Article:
For a long time, the most up-to-date thing about the property was the small cedar bunkhouse that my grandfather built in the 1960s. He and my grandmother had five kids, so they needed the extra room. Like the main house, it wasn’t heated. But unlike the main house, it had post-war furniture and mod, if mini, Brady Bunch-esque appliances (the stove was so small it would have understandably been confused for an Easy-Bake Oven). It was somewhat tucked into the trees, but had a big window, framing a stunning view of the lake.
While my grandfather was always authoritarian, my grandmother radiated warmth. And the little cedar cabin was where she made a point of spoiling her grandkids in defiance of all the long-standing Hague family rules. When my grandfather wasn’t around, she served Cap’n Crunch and Froot Loops—oatmeal be damned. Instead of asking us to rake the driveway, she’d do crafts with us or read us books (The Tale of Peter Rabbit, Charlotte’s Web). As a signal that it was a good time to come over, she would hang a red towel over the cabin’s railing. My grandfather knew, of course, and didn’t approve. But my grandmother did it anyway. She was subversive in the name of sweetness, and I loved her for that.
As a youth, I may have been the most disaffected cottage-goer in my family, but now, in my 30s, I own that little Cap’n Crunch cabin. I started going back almost by accident. For a long time, I stayed true to my plan to travel just about anywhere else. I spent time in South Africa, Europe, the Caribbean (where my mom’s family is from), and did many road trips in the U.S. I even made it to Palm Beach, which was less exciting in person than it looked in the A&E doc. Turns out, it’s hard to get invited to one of those glamorous parties unless you’re a billionaire. (The nail in the coffin was when I realized it was home to Donald Trump’s Mar-a-Lago.)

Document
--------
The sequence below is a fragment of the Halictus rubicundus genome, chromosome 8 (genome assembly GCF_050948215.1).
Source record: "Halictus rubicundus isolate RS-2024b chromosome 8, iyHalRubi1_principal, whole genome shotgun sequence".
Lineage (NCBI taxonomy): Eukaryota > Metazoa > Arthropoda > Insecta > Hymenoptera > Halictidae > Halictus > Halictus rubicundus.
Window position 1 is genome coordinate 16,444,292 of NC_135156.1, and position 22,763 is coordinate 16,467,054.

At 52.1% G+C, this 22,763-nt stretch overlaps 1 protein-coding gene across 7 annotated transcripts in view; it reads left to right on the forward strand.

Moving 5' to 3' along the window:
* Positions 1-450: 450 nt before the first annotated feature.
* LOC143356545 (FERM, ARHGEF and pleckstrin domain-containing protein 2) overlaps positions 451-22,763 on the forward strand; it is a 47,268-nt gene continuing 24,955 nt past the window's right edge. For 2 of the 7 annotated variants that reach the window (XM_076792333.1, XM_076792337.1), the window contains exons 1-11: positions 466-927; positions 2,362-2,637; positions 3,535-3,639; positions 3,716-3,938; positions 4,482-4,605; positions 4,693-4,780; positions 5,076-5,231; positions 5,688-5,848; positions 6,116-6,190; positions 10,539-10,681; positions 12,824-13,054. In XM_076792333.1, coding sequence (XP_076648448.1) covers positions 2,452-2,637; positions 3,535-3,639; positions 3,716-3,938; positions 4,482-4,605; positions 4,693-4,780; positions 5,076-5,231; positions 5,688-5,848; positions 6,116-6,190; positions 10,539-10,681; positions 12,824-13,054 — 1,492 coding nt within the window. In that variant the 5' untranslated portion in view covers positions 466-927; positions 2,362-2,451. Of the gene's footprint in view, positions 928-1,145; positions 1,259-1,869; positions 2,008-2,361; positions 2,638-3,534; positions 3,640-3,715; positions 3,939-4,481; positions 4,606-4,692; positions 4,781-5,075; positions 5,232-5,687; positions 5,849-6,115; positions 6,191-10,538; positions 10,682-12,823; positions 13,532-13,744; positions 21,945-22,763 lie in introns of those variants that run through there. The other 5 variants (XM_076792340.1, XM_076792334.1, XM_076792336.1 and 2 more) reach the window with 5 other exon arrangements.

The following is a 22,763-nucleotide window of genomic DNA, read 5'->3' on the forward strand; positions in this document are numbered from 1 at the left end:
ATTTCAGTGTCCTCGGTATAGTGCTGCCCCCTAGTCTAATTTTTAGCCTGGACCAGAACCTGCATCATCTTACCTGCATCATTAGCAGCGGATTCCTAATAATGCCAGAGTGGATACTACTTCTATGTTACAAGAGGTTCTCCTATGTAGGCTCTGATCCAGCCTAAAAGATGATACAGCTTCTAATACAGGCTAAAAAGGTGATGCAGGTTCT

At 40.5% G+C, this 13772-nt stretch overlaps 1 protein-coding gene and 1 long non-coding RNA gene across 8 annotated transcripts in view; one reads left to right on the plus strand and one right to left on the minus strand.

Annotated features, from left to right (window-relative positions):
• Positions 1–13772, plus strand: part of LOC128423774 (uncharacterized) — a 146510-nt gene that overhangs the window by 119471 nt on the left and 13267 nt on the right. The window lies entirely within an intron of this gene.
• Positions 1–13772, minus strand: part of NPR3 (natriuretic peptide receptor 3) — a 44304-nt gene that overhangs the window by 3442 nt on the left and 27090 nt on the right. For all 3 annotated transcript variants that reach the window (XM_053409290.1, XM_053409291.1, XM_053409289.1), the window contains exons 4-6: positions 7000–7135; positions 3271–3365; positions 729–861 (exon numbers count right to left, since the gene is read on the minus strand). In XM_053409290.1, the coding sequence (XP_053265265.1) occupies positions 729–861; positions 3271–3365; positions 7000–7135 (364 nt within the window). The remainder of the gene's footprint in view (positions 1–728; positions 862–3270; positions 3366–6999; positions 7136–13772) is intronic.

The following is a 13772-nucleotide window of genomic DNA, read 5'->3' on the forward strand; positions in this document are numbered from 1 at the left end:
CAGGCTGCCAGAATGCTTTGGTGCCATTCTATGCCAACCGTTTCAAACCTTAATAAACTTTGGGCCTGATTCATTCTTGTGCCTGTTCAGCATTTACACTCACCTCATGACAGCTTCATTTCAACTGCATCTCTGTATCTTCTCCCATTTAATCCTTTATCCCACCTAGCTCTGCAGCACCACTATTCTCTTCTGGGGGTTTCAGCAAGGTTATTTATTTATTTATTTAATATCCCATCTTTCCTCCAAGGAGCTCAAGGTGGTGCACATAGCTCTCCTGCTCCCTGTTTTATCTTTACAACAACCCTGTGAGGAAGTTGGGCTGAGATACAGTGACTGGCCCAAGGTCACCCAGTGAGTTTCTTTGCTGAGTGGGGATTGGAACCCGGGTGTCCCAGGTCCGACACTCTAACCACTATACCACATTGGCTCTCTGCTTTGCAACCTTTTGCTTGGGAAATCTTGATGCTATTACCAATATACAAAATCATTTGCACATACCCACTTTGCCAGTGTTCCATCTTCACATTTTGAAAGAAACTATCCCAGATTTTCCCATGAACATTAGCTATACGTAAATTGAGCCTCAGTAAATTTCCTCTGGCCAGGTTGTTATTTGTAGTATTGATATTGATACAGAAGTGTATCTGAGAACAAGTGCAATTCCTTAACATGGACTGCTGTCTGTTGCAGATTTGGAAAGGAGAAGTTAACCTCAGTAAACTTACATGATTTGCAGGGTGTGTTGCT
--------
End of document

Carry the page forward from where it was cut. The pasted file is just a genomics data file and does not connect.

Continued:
Then, when I was 25, I cycled from Toronto to Montreal as a fundraiser for the Toronto People with AIDS Foundation. When I arrived, in early August, the city was roasting hot, and I was staying, unhappily, in an un-air-conditioned hostel. My boyfriend had driven to meet me there and was equally stultified. I suggested that we escape the humidity by spending a few days at my family cottage. He barely knew what cottage I was talking about—even though we had been together for five years.
Not that the cottage I took him to was the same one I left. Driving up, I realized how many things in that seemingly immutable place had changed. The big old house had been given to an uncle, who had torn it down and built something new. Although the little cabin was still there and was where my grandparents were staying, they were much older and slower going, so my grandfather’s once-strict routine had relaxed considerably. As had his intergenerational boundaries. He even invited my opinion about politics and business over tea and cocktails, which was lovely for me because it made me feel like I was finally an adult. My grandmother simply smiled and said how nice it was for me to come. We reminisced about our red towel adventures.
Importantly, despite my joke that my grandparents were Victorian anachronisms, they weren’t in the least bit homophobic. They welcomed my partner as openly as they did any of my cousins’. From that year on, we started making the trek every summer.
The moment I decided I would buy the little cabin—and keep going back forever and ever—was in 2017. My grandmother had passed away by then, and my grandfather was in a retirement home, unable to come up anymore. But his words about me not appreciating the beauty all around me were bouncing around my brain. My partner and I were out canoeing. It occurred to me that I had travelled to many places, yet had scarcely seen anywhere as pretty as the Laurentians in peak summer, with its birch- and cedar-covered mountainsides gently rolling up and down between the crystal clear waters of its many, many lakes (even if you had to wear a sweater to appreciate it). I could see what my grandfather was saying—it was a shame I hadn’t appreciated sooner how special it all was. Later that year, when my uncle, who had taken over the property, said he wanted to sell the four acres with the bunkhouse on it, I made an offer immediately.
Now that I own it, I know first-hand how much work running a cottage takes, and my grandfather has my full respect for all the energy he used to put into it. My list of chores goes well beyond raking the driveway, which, I now realize, is critical to do, otherwise the ruts get so big my car can’t drive up. It also occurs to me that my grandfather’s routine, far from silly and rigid, was probably very smart. It helped things go smoothly, and got things done, and was a good way to organize a large group of people (which is never easy to do at the best of times).